This month we are excited to be spotlighting an AFS COUPLE! Jay and Stassa Phillips of the Ohio River Valley Team have been involved with AFS since 1991 when they stepped in as a replacement family. The next year they again were asked to be a replacement family and by the third year they were hooked and said “yes” to a “FLEX” student – a recipient of a U.S. State Department full, merit-based scholarship. Next year they will be hosting their 22nd student, just one example of their dedication to the AFS mission and their desire to promote world peace.
How did you learn about AFS and what prompted you to get involved?
We were the second family for our first student and the third family for our second student. We hosted our first full year with a FLEX student who was our third placement.
What keeps you coming back to volunteer each year?
We feel it’s important to host by example so we can encourage other families to host as well. We want to learn about other countries and we want to help other families and students have a positive experience. We want to give back to our community because we are retired teachers and there’s no better way to promote diversity than to introduce an AFSer into a high school, a family and the community. Our community is not very diverse, so we feel that this makes exchange experiences even more important. We’ve developed life-long relationships and we see the same with other host families and their host children. What better way to promote world peace than one person at a time?
What’s a typical volunteer “shift” like for you?
There is no true shift, but the rewards are so great. We have found and helped families who have hosted for five years in a row! To see their excitement and joy at hosting is a great reward! We are involved with all aspects of hosting. We try to match families and students, we conduct orientations and train liaisons and we handle support issues in our area, usually for 10-15 students and their families. We also organize and chaperone group trips to Washington D.C., Orlando and Niagara Falls. We couldn’t do all that we do without the wonderful family of volunteers, host families and others in our very special Ohio River Valley team! They are a unique group of individuals joined together for a common purpose.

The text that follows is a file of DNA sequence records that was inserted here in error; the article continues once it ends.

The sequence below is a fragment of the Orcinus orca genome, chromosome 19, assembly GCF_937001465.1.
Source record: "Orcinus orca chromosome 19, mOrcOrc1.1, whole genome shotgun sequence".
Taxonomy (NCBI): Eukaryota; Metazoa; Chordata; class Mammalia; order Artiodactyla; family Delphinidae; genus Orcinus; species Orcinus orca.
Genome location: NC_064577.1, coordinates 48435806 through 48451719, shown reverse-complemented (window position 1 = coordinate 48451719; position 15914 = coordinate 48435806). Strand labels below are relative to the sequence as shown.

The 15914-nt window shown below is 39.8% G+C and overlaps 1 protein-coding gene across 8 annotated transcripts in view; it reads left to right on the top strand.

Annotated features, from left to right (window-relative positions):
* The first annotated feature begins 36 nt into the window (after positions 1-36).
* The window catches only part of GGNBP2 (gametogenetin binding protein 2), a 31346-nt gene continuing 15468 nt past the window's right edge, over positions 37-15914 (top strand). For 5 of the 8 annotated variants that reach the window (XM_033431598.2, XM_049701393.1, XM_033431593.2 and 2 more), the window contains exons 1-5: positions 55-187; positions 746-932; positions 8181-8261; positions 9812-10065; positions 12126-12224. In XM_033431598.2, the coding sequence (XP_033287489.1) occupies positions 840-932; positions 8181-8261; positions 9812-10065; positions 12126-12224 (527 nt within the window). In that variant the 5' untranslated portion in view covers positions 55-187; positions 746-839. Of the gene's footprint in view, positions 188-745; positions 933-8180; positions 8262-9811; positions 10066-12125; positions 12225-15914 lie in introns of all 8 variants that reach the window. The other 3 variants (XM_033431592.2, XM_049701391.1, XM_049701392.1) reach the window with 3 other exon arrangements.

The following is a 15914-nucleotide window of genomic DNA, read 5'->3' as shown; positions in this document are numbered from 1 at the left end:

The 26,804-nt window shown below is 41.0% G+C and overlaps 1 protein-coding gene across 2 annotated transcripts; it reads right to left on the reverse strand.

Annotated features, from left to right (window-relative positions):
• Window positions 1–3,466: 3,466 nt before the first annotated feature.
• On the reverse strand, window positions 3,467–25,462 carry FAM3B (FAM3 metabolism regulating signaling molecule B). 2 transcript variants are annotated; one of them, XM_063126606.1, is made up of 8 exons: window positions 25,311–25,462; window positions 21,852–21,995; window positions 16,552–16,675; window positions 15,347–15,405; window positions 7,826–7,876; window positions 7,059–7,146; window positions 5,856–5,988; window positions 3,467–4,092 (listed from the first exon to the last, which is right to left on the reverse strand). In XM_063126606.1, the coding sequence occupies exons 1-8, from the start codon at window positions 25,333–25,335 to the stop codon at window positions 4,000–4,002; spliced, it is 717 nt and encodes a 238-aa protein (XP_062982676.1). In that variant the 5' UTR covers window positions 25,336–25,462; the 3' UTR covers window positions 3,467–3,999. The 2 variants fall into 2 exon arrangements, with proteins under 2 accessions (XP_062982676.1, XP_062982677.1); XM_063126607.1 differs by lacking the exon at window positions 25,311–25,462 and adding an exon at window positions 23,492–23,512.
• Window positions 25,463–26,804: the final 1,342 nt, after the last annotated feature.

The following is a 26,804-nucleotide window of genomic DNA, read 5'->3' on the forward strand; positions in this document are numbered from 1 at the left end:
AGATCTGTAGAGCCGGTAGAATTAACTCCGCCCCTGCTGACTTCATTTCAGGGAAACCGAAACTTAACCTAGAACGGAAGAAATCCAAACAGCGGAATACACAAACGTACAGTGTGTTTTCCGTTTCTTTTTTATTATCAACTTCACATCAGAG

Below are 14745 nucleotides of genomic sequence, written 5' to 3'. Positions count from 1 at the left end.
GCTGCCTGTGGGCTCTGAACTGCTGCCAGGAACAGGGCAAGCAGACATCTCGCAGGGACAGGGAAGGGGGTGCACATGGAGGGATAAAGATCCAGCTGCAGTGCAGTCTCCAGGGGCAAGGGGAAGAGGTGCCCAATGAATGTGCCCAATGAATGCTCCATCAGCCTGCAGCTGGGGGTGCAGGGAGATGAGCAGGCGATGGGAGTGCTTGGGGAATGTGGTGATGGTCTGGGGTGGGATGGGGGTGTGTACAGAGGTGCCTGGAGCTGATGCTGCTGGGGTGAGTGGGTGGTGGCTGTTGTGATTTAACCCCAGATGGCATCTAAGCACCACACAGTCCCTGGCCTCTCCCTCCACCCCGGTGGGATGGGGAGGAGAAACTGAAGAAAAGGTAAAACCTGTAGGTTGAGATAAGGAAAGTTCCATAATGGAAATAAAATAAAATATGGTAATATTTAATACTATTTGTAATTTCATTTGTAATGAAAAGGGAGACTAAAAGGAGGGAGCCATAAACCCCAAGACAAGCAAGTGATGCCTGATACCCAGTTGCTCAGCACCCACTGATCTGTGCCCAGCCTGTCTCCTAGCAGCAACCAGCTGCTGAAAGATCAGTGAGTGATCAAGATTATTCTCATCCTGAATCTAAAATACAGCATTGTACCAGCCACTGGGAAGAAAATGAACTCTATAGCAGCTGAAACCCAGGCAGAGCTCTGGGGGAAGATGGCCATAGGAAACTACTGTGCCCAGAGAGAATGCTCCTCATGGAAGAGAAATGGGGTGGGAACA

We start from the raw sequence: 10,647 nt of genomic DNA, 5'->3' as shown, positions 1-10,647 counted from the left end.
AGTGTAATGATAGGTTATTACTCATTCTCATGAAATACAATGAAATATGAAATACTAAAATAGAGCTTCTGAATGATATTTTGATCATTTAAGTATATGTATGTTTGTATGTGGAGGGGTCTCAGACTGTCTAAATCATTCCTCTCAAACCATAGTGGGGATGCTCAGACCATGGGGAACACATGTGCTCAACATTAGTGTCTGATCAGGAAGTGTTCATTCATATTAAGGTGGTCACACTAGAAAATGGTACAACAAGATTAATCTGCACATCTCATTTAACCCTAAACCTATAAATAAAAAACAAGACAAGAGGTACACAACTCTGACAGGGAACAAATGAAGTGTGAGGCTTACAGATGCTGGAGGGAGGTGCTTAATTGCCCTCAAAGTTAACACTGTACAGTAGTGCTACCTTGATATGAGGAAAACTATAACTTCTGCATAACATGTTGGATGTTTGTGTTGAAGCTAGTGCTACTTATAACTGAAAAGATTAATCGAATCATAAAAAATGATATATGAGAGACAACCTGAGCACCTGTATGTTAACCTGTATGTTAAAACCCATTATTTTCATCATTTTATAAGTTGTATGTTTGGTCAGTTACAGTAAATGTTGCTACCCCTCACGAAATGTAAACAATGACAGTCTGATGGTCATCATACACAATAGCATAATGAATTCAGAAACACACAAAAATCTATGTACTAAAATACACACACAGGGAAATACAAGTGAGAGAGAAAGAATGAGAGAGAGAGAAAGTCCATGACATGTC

What have you learned or how have you been personally affected by your experience with AFS?
People are the same all over the world; we just do things differently. Next year we will be hosting our 22nd student. Our own children grew up with host brothers and sisters. Our son’s wife is of Filipino descent and our daughter is marrying an Italian in Italy and the U.S. and we are expecting between eight to 12 of our former students and their families to attend the wedding. Most of our traveling involves visiting former students and their families. We are the “American grandparents” to nine host grandchildren and we’ve attended their weddings and birthdays. AFS is completely intertwined in our lives and we are so much the better for it.
Please share the best thing or the funniest thing that’s happened to you while volunteering with AFS?
We are in a rural, small town setting, so a story we tell each year is about the student who came to us very worried. He said that he was concerned that his family had a lot of guns and were always talking about them. He said that each time they went to their vehicles, they would be yelling “Shotgun!” We use the story as an illustration of cultural misunderstanding, the importance of AFSers asking about things that worry them, how communication is critical, and as a good example of American slang.
What do you want to say to people who might be interested in volunteering with AFS?
Do it, it will change your life. Just take that leap of faith, whether by hosting, volunteering or doing both.
What is the one thing AFS volunteers and staff don’t know about you?
At 19, Stassa saved around $1,000 from her job selling popcorn at a movie theater and used it to travel to Greece on her own for six weeks to meet distant relatives and see the land of her ancestry. There were times she had to choose to spend money on food or a souvenir, and she always chose the souvenir. Jay has had two unique experiences involving third grade. He was a 3rd grader in rural West Virginia and his school needed a portable classroom, so they parked an old yellow school bus behind the school and that was his classroom. Then, his first year of teaching, he taught third grade, AND fourth and fifth, in a two room school and was the principal! He never went into administration after that, but taught third grade for most of the rest of his 39 years of teaching.